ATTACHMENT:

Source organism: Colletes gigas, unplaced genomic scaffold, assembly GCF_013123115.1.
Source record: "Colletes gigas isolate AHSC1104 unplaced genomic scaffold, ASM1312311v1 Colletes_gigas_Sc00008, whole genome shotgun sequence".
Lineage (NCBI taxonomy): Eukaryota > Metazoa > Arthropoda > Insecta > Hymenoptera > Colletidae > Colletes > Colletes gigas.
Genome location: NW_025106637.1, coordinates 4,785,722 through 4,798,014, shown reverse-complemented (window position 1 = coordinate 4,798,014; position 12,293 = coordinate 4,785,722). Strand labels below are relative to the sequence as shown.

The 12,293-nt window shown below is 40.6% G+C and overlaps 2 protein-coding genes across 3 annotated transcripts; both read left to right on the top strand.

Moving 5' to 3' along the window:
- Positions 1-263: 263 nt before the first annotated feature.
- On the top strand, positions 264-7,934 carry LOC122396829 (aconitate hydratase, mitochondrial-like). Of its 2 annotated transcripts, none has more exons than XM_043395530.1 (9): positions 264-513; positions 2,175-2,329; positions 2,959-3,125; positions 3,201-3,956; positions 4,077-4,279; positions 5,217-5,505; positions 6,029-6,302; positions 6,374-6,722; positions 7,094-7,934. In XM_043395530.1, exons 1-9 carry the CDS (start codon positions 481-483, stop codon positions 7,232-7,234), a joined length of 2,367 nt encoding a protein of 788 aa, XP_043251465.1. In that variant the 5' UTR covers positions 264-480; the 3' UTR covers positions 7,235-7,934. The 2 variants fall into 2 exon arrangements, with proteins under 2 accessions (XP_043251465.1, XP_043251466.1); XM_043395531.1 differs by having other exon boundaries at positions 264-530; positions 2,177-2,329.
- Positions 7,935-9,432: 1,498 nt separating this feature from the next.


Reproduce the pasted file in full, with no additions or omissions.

Source organism: Colletes gigas, unplaced genomic scaffold, assembly GCF_013123115.1.
Source record: "Colletes gigas isolate AHSC1104 unplaced genomic scaffold, ASM1312311v1 Colletes_gigas_Sc00008, whole genome shotgun sequence".
Lineage (NCBI taxonomy): Eukaryota > Metazoa > Arthropoda > Insecta > Hymenoptera > Colletidae > Colletes > Colletes gigas.
Genome location: NW_025106637.1, coordinates 4,785,722 through 4,798,014, shown reverse-complemented (window position 1 = coordinate 4,798,014; position 12,293 = coordinate 4,785,722). Strand labels below are relative to the sequence as shown.

The 12,293-nt window shown below is 40.6% G+C and overlaps 2 protein-coding genes across 3 annotated transcripts; both read left to right on the top strand.

Moving 5' to 3' along the window:
- Positions 1-263: 263 nt before the first annotated feature.
- On the top strand, positions 264-7,934 carry LOC122396829 (aconitate hydratase, mitochondrial-like). Of its 2 annotated transcripts, none has more exons than XM_043395530.1 (9): positions 264-513; positions 2,175-2,329; positions 2,959-3,125; positions 3,201-3,956; positions 4,077-4,279; positions 5,217-5,505; positions 6,029-6,302; positions 6,374-6,722; positions 7,094-7,934. In XM_043395530.1, exons 1-9 carry the CDS (start codon positions 481-483, stop codon positions 7,232-7,234), a joined length of 2,367 nt encoding a protein of 788 aa, XP_043251465.1. In that variant the 5' UTR covers positions 264-480; the 3' UTR covers positions 7,235-7,934. The 2 variants fall into 2 exon arrangements, with proteins under 2 accessions (XP_043251465.1, XP_043251466.1); XM_043395531.1 differs by having other exon boundaries at positions 264-530; positions 2,177-2,329.
- Positions 7,935-9,432: 1,498 nt separating this feature from the next.